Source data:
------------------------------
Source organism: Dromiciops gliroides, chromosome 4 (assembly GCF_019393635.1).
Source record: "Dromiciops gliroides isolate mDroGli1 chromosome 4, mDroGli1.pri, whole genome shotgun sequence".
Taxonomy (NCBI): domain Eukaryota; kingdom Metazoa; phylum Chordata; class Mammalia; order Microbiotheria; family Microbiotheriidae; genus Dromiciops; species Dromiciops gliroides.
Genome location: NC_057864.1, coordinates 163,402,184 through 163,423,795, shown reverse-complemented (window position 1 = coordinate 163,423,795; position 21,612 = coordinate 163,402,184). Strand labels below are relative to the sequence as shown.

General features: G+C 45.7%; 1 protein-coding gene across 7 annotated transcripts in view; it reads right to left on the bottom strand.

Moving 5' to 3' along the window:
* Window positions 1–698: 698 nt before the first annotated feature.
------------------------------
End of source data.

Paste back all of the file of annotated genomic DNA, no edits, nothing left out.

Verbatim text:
Source organism: Dromiciops gliroides, chromosome 4 (assembly GCF_019393635.1).
Source record: "Dromiciops gliroides isolate mDroGli1 chromosome 4, mDroGli1.pri, whole genome shotgun sequence".
Taxonomy (NCBI): domain Eukaryota; kingdom Metazoa; phylum Chordata; class Mammalia; order Microbiotheria; family Microbiotheriidae; genus Dromiciops; species Dromiciops gliroides.
Genome location: NC_057864.1, coordinates 163,402,184 through 163,423,795, shown reverse-complemented (window position 1 = coordinate 163,423,795; position 21,612 = coordinate 163,402,184). Strand labels below are relative to the sequence as shown.

General features: G+C 45.7%; 1 protein-coding gene across 7 annotated transcripts in view; it reads right to left on the bottom strand.

Moving 5' to 3' along the window:
* Window positions 1–698: 698 nt before the first annotated feature.